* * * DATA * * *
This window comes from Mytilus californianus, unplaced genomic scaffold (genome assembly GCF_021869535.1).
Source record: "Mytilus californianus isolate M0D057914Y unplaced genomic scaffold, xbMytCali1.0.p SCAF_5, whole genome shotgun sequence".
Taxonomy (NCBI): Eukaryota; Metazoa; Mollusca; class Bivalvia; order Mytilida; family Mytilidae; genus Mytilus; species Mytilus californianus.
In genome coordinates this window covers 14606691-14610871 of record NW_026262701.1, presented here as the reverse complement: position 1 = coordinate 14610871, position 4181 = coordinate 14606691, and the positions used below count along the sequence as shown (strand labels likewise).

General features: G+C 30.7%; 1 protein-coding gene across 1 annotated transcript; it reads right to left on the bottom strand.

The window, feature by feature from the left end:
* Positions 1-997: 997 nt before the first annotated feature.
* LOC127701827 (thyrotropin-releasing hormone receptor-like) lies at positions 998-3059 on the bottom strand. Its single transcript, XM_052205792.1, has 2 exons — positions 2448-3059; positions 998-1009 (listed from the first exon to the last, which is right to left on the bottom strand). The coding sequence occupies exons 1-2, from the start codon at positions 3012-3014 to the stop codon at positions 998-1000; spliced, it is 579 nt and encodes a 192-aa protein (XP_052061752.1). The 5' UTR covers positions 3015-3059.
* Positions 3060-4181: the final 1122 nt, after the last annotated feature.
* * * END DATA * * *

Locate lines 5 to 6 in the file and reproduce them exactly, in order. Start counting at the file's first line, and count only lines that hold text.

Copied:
General features: G+C 30.7%; 1 protein-coding gene across 1 annotated transcript; it reads right to left on the bottom strand.

The window, feature by feature from the left end: